Heart attacks can happen to anyone
One morning Rickey Roberts woke up and took his children to a sheep show in Oklahoma, that same night he underwent heart surgery at the Kansas Heart Hospital in Wichita.
“To this day, I still don’t why it happened,” Roberts, the K-State Research and Extension Agent for Marion County, said. “I thought I was a healthy guy. I didn’t drink or smoke, I didn’t think I was old, I didn’t have a family history of heart problems, and I thought I got enough exercise working on the farm.”
Roberts, then age 45, had a heart attack. He said the experience was a wake-up call and taught him a thing or two about healthy living.
“After the surgery I had a number of conversations with my medical team about diet and lifestyle,” he said. “I told my nurse straight out: ‘I am a meat-eater. I cannot live on salads and vegetables for the rest of my life.’ I learned there were other things I had to do to be healthier.”
Roberts said he set a goal of losing 20 pounds, and over several months went from 225 to 185 pounds.
“I did it with portion control and more exercise,” he said. “And the other thing was that I quit drinking soda pop entirely.”
He still ate hamburgers and steaks, but overcame the need to supersize everything.
“At first it was a mental thing,” he said. “I was feeling like I was still hungry but it didn’t take long for me to get to the point where my stomach didn’t bother me anymore. I really watched how much I ate and exercised more.”
Roberts said he was lucky because he his wife, Sonya, was very supportive and joined him in making healthier lifestyle changes.
“I thought running around with my job and working on the farm was enough exercise,” he said. “But my wife and I became very diligent about walking together every day.”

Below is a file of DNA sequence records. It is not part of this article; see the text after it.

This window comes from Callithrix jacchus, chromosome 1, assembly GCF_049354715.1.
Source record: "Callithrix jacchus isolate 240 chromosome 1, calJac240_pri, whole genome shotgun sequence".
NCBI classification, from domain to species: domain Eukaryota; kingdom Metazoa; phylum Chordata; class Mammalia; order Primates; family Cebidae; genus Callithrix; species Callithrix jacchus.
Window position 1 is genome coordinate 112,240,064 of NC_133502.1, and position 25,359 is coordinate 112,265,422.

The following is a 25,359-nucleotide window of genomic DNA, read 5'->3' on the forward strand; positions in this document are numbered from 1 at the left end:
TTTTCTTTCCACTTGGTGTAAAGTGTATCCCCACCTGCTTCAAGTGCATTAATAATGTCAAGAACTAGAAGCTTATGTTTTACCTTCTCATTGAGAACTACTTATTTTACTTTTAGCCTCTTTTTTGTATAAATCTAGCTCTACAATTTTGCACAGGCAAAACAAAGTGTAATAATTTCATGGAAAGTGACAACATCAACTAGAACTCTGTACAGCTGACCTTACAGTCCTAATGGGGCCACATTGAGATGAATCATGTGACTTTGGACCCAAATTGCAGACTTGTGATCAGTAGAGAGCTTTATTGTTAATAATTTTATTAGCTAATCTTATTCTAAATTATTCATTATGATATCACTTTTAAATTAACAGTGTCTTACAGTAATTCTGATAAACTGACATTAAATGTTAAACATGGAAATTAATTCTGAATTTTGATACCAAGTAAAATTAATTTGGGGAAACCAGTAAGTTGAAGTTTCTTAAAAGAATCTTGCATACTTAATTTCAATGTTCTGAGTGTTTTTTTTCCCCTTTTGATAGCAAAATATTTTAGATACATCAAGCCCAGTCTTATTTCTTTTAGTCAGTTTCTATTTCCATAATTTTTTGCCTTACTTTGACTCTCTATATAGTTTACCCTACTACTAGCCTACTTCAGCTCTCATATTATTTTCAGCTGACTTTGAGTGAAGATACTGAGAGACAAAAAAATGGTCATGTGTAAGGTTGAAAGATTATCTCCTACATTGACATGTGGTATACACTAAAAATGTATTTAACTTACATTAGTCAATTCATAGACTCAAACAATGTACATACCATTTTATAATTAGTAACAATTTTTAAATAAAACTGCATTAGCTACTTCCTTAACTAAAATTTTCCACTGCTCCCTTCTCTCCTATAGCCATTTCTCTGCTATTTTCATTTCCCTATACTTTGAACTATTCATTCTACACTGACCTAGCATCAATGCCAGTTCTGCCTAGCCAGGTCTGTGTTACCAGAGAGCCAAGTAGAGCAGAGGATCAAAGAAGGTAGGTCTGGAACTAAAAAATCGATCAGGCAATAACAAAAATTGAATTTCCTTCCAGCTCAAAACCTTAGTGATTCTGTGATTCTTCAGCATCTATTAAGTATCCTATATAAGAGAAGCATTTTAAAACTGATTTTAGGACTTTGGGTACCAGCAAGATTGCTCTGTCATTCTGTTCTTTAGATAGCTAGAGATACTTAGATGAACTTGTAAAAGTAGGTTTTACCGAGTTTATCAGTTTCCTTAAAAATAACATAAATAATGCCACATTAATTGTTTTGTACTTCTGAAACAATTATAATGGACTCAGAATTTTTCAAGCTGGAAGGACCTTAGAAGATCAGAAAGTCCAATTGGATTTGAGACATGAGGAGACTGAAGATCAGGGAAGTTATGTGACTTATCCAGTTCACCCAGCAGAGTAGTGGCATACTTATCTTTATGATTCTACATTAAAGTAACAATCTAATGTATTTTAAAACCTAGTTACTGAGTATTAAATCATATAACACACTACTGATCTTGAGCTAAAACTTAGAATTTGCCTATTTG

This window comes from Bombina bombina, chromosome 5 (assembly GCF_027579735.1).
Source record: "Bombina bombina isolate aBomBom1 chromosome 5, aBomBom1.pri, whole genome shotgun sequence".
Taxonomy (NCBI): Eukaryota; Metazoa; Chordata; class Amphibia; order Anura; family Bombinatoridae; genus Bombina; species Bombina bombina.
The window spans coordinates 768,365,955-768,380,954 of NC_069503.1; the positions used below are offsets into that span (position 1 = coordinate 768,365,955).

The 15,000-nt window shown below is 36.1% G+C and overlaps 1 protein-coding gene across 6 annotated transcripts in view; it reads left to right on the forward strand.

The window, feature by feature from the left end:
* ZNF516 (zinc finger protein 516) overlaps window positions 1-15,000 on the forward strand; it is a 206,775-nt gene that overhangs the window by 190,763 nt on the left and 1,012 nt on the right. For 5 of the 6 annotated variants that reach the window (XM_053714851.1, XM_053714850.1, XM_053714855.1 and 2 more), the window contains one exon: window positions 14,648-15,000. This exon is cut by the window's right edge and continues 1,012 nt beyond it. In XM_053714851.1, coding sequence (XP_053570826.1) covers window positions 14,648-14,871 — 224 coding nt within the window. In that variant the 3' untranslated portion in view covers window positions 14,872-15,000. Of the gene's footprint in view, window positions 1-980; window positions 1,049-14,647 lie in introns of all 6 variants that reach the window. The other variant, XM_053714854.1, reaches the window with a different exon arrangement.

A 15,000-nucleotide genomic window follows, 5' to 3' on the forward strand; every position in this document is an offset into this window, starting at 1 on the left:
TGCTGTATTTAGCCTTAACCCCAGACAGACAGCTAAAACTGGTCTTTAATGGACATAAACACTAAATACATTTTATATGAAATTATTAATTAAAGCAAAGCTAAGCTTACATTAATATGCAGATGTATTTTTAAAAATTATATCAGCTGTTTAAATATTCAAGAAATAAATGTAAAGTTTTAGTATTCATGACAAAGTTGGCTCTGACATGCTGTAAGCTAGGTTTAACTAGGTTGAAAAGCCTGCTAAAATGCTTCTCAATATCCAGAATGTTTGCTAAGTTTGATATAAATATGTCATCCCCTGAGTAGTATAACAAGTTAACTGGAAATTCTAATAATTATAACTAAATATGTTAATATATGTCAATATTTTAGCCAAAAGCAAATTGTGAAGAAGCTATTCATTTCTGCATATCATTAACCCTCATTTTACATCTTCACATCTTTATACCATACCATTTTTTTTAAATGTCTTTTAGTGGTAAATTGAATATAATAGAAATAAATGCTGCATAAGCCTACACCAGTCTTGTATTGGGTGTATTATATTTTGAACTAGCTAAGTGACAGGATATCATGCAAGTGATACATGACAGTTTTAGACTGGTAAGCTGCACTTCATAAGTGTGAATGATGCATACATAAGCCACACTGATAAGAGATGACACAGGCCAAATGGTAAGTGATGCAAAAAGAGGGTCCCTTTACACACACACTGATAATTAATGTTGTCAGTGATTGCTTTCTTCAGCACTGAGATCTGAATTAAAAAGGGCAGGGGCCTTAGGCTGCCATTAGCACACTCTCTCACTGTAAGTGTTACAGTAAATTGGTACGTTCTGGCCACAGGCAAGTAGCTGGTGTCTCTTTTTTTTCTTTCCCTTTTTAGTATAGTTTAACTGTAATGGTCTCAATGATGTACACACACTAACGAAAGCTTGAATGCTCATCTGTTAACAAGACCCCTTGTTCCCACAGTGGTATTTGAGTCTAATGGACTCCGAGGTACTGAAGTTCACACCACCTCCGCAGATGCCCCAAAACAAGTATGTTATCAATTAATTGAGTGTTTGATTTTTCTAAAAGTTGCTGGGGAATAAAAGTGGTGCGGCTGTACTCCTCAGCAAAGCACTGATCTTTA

The Roberts’ walked three miles a day during the nicer months of the year, then walked on a treadmill in their home when it got colder outside.
“You have to have a place that works for you,” he said. “With my schedule, I just didn’t have time to go to a gym or a fitness club. I might want to walk at 10 o’clock at night. I do that on the treadmill in my bedroom now, and I can watch television at the same time.”
Roberts said eating less, walking more, and eliminating soda pop from his diet made a difference in more than just his weight.
“I became proud of myself,” he said. “I am just as ordinary as they come. I am nobody special. However, losing weight and getting fit made me feel like I have more energy. It made me feel proud to have to buy new jeans.”
Changes also took place in Roberts’ priorities. Prior to having a heart attack, he had never spent a day in the hospital, never took medication for anything, and took for granted time spent with the people he loved most.
“This whole thing was a slap in the face,” he said. “I’ve found now that sometimes I just don’t care about things related to my job as much as I used to. If one of my kids has a game, I make sure I leave soon enough to get there in time. I want to watch my kids grow up, and I guess I’ve learned there is no guarantee of that.”
Roberts said medical attention at the time of his heart attack alerted him to the fact that he was a borderline diabetic. Because of this, he has eliminated sweets from his diet. He had to get used to taking several types of medication as well, with the most important being blood thinners to prevent another heart attack.
While he may never know the reason why he had a heart attack over two years ago, Roberts said he does know how important it is to take care of himself.
“I am the kind of person that likes to have answers,” he said. “It’s what I do, find answers for other people. This heart attack left me with a lot of unanswered questions, but I do know that with portion control, eliminating soda pop, and exercising I was able to lose weight and become healthier in many ways. I know that is what I need to do from here on out.”
Last modified Feb. 21, 2013